“The purpose of bringing in migrant Xinjiang workers (in addition to other migrant Han Chinese workers) is to offset the local labour shortage, due to increasing number of competing industries for workers in our area,” the CEO said in a statement. 

Teenager hides messages about China and Uighurs in TikTok makeup tutorials 

The ASPI​ report conservatively estimates that more than 80,000 Uighurs were transferred from Xinjiang  to work in factories across China between 2017 and 2019.

This figure is consistent with reporting from China’s state broadcaster, which said in November that the Xinjiang government wanted to transfer out 100,000 “surplus labourers” between 2018 and 2020.

Sending young Uighurs away to work can change their mind-set by “distancing them from religiously extreme views and educating them”, said one local government report. 

Xinjiang’s Turkic language-speaking, mostly Muslim Uighurs have much more in common with the cultures of central Asia than with China’s Mandarin-speaking Han majority, and have long chafed at Beijing’s oppressive rule.

By the party’s own count, tens of thousands of Uighurs have been sent to Guangdong and Fujian provinces in the south, and to Zhejiang, Anhui and Shandong in the east.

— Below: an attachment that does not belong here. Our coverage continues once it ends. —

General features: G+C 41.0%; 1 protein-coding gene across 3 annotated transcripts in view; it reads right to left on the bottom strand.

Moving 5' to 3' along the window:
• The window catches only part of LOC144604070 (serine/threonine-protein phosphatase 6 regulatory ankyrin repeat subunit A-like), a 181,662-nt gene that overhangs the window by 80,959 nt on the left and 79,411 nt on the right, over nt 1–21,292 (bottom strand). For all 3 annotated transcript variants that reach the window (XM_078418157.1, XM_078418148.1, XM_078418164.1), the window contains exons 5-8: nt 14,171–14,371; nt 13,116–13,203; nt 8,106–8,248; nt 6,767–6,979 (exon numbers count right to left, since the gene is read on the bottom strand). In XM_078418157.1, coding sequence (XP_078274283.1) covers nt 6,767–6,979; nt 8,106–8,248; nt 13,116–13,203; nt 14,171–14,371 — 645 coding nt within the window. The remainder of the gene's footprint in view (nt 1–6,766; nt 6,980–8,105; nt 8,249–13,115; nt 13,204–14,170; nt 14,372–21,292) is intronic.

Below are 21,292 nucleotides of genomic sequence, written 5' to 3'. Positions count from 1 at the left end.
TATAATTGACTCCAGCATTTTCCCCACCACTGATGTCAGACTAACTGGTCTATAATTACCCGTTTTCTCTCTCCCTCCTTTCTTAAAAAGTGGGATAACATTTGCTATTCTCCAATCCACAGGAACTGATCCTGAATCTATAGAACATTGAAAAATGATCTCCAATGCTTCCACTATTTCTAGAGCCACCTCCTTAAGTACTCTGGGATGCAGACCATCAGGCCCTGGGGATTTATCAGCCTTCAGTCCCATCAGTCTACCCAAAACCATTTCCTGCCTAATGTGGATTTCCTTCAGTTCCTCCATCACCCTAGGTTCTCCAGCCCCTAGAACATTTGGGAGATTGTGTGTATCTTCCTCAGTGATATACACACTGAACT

State media reports have described “poor farmers and herdsmen” sent to enterprises inside and outside Xinjiang, portraying them as grateful.

“We will feel the party’s favour, listen to the party’s words and follow the party wherever and whenever we go,” a 20-year-old called Zulinar Idris was quoted as saying.

An industry of middlemen has cropped up to facilitate the dispatch of Uighurs, touting “semi-military-style management” and “government management with police stationed at factories”.

In its report, ASPI said it had found evidence that Uighurs were being exploited and that foreign and Chinese companies were involved, possibly unknowingly, in human rights abuses. 

The researchers found 27 factories in nine Chinese provinces that have used Uighur workers hired through labour transfer programmes from Xinjiang since 2017.

The factories are owned by firms that feed into the supply chain of some of the world’s best-known companies, including Apple, Dell and Volkswagen, the report finds.

BOE Technology Group, which supplies screens to Apple, and O-Film, which makes iPhone cameras, both use Uighur labour, either directly or through contractors, the report found. Apple lists both companies on its latest supplier list.

Apple said that it has strict requirements for suppliers.

“Apple is dedicated to ensuring that everyone in our supply chain is treated with the dignity and respect they deserve,” said spokesman Josh Rosenstock. “We have not seen this report but we work closely with all our suppliers to ensure our high standards are upheld.”

Volkswagen spokesman Nikolas Thorke said that “none of the mentioned supplier companies are currently a direct supplier of Volkswagen”. 

“We are committed to our responsibility in all areas of our business where we hold direct authority,” he said.

Dell said it would look into the report’s findings. “Though our current supplier audit data show no evidence of forced labour in our supply chain, we take all allegations of this nature seriously and will investigate fully,” said spokeswoman Lauren Lee.